11. Let's put this in a bit of perspective... With 400,000 in attendance at DCI events last year, 5,000 people represent about 0.01%. This does not take in to consideration the significant number of additional viewers that connected via cinema events, Fan Network of viewers of YouTube videos. 5,000 is absolutely insignificant in this context and not even worth acknowledging. Again, that is 5,000 people who simply lifted a finger to press a button on their computer vs. 400,000 who pulled out their credit card, paid real money to buy tickets and merchandise, got in their cars (some for hours) and drove to the event... paid gas, meals, sometimes lodging... to go see a drum corps show. Others that paid to go to theatre events or subscribed to the Fan Netowork. 5,000 in context of 0.01% is textbook definition squeaky wheel/vocal micro-minority. In actual context it is probable a more realistic 0.006% (5,000/800,000). Charge people even $1 to voice an opinion and I bet that number would be only around 100 that would actually care enough to pull out their card. To demonstrate how small of a minority and how little those complainers always spouting about 'voting with their wallet' actually matter... I would be brilliant to see DCI call their bluff. Create a campaign where people can vote to repeal - 1 user gets 1 vote. To vote, it costs a minimum of $1, but users can contribute up to $10. If they can actually raise $100,000... then the rule is repealed. Would be genius, actually, as it would settle the point once and for all.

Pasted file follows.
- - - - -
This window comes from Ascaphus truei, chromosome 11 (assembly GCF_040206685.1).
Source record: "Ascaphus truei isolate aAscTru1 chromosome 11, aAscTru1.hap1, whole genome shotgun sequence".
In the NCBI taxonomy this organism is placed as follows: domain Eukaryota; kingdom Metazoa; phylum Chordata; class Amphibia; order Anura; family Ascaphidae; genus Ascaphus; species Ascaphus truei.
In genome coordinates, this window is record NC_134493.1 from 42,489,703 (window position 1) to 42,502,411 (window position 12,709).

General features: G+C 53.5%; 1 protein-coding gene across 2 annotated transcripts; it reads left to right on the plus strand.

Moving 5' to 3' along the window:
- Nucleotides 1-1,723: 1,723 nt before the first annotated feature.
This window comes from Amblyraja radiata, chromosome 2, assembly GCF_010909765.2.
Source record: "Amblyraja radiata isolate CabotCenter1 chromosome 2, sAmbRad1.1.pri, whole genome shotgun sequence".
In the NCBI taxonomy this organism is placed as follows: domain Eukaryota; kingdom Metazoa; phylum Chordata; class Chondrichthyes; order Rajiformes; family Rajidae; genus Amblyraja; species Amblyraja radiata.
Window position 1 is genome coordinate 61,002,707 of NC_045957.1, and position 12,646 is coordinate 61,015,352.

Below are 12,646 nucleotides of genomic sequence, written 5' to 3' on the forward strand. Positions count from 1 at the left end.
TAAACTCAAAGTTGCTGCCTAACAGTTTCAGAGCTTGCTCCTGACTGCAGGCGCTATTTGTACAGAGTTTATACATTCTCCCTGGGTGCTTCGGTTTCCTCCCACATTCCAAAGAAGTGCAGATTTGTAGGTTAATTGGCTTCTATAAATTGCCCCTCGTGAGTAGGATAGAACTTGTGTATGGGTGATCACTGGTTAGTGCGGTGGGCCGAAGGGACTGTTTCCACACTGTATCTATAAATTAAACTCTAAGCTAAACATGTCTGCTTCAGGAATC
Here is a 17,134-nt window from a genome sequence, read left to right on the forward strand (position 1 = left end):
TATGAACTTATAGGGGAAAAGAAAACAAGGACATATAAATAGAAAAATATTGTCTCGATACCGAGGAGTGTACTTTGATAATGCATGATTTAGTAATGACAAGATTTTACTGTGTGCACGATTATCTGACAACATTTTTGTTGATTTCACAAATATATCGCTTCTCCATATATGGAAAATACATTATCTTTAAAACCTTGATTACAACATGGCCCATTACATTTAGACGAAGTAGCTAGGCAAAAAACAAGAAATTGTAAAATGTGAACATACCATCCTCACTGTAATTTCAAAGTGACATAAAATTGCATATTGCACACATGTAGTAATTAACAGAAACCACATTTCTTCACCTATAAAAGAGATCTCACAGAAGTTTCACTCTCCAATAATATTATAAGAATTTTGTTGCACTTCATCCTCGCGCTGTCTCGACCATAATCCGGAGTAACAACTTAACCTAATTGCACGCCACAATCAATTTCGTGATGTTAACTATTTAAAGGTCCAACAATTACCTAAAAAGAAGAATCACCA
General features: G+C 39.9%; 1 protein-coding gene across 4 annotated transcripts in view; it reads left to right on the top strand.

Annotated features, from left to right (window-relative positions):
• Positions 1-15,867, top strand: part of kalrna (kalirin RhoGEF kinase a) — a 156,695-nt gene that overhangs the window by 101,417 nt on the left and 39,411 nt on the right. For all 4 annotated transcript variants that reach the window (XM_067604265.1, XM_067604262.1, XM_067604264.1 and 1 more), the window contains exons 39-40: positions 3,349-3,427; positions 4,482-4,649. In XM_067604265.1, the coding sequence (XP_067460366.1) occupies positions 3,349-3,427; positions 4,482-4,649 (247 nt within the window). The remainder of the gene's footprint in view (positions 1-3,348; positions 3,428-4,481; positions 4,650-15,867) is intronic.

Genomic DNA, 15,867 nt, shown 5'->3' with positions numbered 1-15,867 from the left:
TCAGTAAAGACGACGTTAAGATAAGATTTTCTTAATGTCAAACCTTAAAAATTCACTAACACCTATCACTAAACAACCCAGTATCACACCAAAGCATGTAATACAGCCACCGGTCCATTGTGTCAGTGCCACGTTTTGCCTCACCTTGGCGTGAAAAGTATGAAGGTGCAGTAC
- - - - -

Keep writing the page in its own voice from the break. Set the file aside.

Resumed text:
12. Random sidebar... how incredible would David Bowie HS band be? :-)
  13. [sPONSORNAME] Hardcorps Tour 2014 - Dublin, Ohio presented by Drum Corps International (<< fine print below) The tour must be branded and consistent. This is pretty basic stuff. In this modern age where everything is Googlable... there is a massive missed opportunity by not doing this. 1) All would be consistent terms with link backs to the main site, raising the ranking and relevance of anything related to DCI and terms associated with DCI to a single common source 2) Presents geo-relevant context to search terms. If I am in Columbus and search for DCI or drum corps, top result should be link to the show coming up in Dublin (now is not found because it is the LuckyCharms Emerald Pass Fourleaf Clover Tournament of Fire and Drums or something) 3) This makes it VERY easy for media... just copy/paste stories for local media, everywhere... further boosting numbers 1 and 2
  14. danielray

    We Need To Talk About [CENSORED]...

    I hear dead people! New voice-cloning technology could give new life to silenced greats Companies like this need case studies and demos. DCI could be a fantastic example... and this exploration could be done on their dime.
  15. danielray

    We Need To Talk About [CENSORED]...

    You just record variations of each (from 50-100... 50.0, five zero point zero, 50.1, five zero point one, etc), one time, done. This is not even close to difficult. A simple software app that one guy could build in a weekend could make this work perfectly. The result would be much better, much more professional feeling and actually cheaper.